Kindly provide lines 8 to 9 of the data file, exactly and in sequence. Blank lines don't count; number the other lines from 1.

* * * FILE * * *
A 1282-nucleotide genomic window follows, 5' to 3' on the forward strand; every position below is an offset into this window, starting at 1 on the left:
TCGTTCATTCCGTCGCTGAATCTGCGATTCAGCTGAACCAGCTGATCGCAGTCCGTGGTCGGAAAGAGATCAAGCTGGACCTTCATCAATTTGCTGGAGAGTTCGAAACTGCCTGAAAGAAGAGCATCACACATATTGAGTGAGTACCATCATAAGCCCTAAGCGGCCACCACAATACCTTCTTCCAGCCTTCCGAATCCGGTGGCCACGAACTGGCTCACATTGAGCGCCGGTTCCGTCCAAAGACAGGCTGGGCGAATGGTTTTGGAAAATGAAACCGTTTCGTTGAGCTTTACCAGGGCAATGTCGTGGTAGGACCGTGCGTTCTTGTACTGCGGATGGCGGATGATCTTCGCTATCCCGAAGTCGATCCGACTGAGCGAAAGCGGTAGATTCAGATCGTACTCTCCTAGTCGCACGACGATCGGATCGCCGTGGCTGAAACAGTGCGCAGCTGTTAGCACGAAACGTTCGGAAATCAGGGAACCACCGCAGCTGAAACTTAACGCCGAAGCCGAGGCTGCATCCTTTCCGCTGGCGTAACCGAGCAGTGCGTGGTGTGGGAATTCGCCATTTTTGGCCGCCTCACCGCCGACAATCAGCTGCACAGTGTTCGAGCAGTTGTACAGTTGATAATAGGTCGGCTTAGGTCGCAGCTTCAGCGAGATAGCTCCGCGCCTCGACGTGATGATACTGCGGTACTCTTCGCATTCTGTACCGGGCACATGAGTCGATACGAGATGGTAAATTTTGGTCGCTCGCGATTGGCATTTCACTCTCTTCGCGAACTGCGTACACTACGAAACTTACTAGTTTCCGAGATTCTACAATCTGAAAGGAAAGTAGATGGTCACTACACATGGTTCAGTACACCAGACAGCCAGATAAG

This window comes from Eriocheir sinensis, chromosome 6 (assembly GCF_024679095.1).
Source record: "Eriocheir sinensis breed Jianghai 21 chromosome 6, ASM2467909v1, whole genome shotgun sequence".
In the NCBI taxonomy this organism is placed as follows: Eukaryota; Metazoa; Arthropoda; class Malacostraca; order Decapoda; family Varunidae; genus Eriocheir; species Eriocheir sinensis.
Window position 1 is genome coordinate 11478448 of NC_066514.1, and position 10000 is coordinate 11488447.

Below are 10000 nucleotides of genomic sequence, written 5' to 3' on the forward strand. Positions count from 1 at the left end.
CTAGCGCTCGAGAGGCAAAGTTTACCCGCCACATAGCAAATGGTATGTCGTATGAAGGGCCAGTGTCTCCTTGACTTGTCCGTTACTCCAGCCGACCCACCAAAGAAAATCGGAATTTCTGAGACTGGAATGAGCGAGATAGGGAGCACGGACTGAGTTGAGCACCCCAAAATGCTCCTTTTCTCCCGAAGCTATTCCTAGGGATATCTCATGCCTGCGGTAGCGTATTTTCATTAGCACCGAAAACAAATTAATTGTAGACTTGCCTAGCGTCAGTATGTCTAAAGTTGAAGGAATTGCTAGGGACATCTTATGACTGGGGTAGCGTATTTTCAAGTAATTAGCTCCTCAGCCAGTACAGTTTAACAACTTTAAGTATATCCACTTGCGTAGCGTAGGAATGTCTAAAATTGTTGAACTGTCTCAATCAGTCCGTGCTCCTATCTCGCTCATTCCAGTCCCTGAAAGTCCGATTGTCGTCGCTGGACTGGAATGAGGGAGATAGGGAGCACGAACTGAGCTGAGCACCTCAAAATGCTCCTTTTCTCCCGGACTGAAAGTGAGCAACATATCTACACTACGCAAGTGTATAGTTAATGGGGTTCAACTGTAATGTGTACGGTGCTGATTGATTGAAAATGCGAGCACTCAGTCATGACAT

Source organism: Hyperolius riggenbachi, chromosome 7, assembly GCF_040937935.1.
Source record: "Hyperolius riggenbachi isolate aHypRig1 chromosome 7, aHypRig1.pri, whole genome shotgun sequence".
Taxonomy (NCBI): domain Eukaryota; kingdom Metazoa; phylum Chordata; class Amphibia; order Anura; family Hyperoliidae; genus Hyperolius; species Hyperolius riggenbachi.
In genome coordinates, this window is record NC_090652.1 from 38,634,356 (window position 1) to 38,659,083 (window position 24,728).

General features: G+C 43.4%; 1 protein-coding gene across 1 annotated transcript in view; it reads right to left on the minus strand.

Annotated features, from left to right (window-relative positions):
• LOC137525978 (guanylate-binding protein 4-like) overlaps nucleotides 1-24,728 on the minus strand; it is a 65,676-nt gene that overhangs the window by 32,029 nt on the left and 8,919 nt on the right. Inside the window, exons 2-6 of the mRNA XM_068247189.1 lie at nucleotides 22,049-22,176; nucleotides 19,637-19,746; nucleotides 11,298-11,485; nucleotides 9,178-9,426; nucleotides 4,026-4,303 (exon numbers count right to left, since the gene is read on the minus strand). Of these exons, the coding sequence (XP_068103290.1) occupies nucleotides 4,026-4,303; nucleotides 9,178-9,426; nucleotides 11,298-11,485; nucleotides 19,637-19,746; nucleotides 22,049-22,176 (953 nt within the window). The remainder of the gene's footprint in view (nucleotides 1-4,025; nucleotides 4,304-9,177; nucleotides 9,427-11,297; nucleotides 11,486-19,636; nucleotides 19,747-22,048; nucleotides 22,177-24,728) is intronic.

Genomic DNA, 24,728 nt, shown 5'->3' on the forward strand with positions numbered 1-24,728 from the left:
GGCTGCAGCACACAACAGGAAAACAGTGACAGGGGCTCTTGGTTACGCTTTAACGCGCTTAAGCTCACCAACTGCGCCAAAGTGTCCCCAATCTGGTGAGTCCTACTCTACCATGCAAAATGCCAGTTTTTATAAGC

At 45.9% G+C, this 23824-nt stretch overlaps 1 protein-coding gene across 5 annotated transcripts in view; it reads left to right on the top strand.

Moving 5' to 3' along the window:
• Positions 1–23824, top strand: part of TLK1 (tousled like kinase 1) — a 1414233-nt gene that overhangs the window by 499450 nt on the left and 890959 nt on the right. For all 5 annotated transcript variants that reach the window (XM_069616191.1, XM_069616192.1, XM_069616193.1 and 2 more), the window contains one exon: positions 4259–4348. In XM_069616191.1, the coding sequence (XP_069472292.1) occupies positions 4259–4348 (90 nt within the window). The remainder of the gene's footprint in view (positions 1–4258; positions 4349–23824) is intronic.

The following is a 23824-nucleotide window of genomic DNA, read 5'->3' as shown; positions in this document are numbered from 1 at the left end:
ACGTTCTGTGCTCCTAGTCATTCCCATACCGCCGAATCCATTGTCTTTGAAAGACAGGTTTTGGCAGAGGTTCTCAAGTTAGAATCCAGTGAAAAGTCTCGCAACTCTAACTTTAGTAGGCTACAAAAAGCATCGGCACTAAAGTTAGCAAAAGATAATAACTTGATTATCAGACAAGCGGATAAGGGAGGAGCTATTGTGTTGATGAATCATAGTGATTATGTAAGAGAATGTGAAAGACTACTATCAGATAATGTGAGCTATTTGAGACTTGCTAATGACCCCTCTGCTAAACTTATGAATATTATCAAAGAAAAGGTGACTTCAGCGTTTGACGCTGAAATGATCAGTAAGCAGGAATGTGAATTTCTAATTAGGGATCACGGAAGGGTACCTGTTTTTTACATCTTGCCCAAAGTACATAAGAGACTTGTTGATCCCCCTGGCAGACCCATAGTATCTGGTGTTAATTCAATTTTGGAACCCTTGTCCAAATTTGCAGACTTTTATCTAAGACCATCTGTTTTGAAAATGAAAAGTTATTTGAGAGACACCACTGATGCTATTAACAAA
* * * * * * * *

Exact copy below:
CTAGCGCTCGAGAGGCAAAGTTTACCCGCCACATAGCAAATGGTATGTCGTATGAAGGGCCAGTGTCTCCTTGACTTGTCCGTTACTCCAGCCGACCCACCAAAGAAAATCGGAATTTCTGAGACTGGAATGAGCGAGATAGGGAGCACGGACTGAGTTGAGCACCCCAAAATGCTCCTTTTCTCCCGAAGCTATTCCTAGGGATATCTCATGCCTGCGGTAGCGTATTTTCATTAGCACCGAAAACAAATTAATTGTAGACTTGCCTAGCGTCAGTATGTCTAAAGTTGAAGGAATTGCTAGGGACATCTTATGACTGGGGTAGCGTATTTTCAAGTAATTAGCTCCTCAGCCAGTACAGTTTAACAACTTTAAGTATATCCACTTGCGTAGCGTAGGAATGTCTAAAATTGTTGAACTGTCTCAATCAGTCCGTGCTCCTATCTCGCTCATTCCAGTCCCTGAAAGTCCGATTGTCGTCGCTGGACTGGAATGAGGGAGATAGGGAGCACGAACTGAGCTGAGCACCTCAAAATGCTCCTTTTCTCCCGGACTGAAAGTGAGCAACATATCTACACTACGCAAGTGTATAGTTAATGGGGTTCAACTGTAATGTGTACGGTGCTGATTGATTGAAAATGCGAGCACTCAGTCATGACAT

Source organism: Hyperolius riggenbachi, chromosome 7, assembly GCF_040937935.1.